The book on paper may seem a relic. But does that mean books have lost their purpose? DU’s choice to house less-frequently borrowed books offsite redefines library space for other academic and social purposes; research reveals a similar history of controversy over the use of libraries and the place of books on campus going back to the 1930s. Tim Schwartz and Sandy Skoglund worked with student teams to engage in these historic contemporary conversations on the use of University library space. The VMG celebrates the re-opening of DU’s library (Anderson Academic Commons) with these two artist projects.
Sandy Skoglund’s visually striking theatrical installation and Tim Schwartz’s data-driven interactive environment explore questions surrounding the debate about digital books versus bound volumes. How do we realistically plan for the future of our libraries while responsibly protecting the past? What are the risks we face when the written word is transformed into electronic data and the original document is no longer accessible? With fewer books left on shelves to browse, what role will the library play? What are we in danger of losing when we transition from the physical to the facsimile?
The following documents and research were compiled by students in the Curatorial Practicum, “Thinking and Writing for Exhibitions”, taught by Dan Jacobs. This material was assembled in preparation for the exhibition, “Sandy Skoglund and Tim Schwartz: Creative Conversations on the Library” at the Victoria H. Myhren Gallery, 2013.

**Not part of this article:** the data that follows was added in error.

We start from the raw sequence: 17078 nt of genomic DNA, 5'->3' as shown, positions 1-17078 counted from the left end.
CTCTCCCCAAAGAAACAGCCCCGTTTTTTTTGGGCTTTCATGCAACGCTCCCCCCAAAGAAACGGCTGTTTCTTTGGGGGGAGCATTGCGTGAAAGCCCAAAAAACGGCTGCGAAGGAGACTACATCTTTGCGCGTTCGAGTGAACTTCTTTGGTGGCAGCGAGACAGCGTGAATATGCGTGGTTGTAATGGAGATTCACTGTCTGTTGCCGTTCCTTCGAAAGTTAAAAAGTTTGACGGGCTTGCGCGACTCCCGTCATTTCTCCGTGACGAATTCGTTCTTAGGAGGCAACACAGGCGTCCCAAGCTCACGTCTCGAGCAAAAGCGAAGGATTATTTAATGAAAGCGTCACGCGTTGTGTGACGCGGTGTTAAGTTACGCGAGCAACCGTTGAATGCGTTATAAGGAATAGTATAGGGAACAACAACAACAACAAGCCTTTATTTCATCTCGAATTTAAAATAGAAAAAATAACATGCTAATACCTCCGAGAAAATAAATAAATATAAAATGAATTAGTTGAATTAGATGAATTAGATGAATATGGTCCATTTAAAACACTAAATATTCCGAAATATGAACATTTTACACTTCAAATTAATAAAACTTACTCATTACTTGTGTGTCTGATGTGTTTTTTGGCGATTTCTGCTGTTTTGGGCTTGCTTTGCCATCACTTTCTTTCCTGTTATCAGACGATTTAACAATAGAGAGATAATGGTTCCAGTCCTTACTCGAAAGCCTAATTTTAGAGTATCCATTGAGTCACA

Members of the 2011 Curatorial Practicum Class: Kristin Bueb, Hannah Chaussee, Kelsey Dignum, Kaitlin Dowgin, Anna Estes, Cristina Gonzales, Kirsten Johnson, Nessa Kerr, Jesse Laird Ortega, Leslie Moorman, Hannah Moskowitz
Members of the 2013 Curatorial Practicum Class: Miranda Cantrall, Kelly Flemister, Moira Heffernan, Kate Landers, Megan Lynch, Natalie Metzger, Eric Nord, Nina Peterson, Michael Quiver, Jr., Alaina Rook, Kim Sweeney
Artist Performance: April 11th, 2013 5-5: 30 PM
Project Reception with Artist Talk: 5:30-7 PM
Installation artist Sandy Skoglund turns the familiar into something strange and unknown through object placement, repetition and coloration. Her installation focuses on the reuse and reinvention of books that have been discarded. No longer do books sit idly on the shelves; they take on lives of their own
Opens Thursday, April 18, 2013
Project Reception with Artist Talk: 5-7PM
Conceptual artist Tim Schwartz is known for blending old and new technologies, often studying the losses that occur with digitization—and what are the effects of this loss? Mastering the very system that he often critiques, he creates algorithms that help us to highlight gaps in the transfer of information. In this installation, Schwartz’s work reflects upon what is lost when libraries go digital.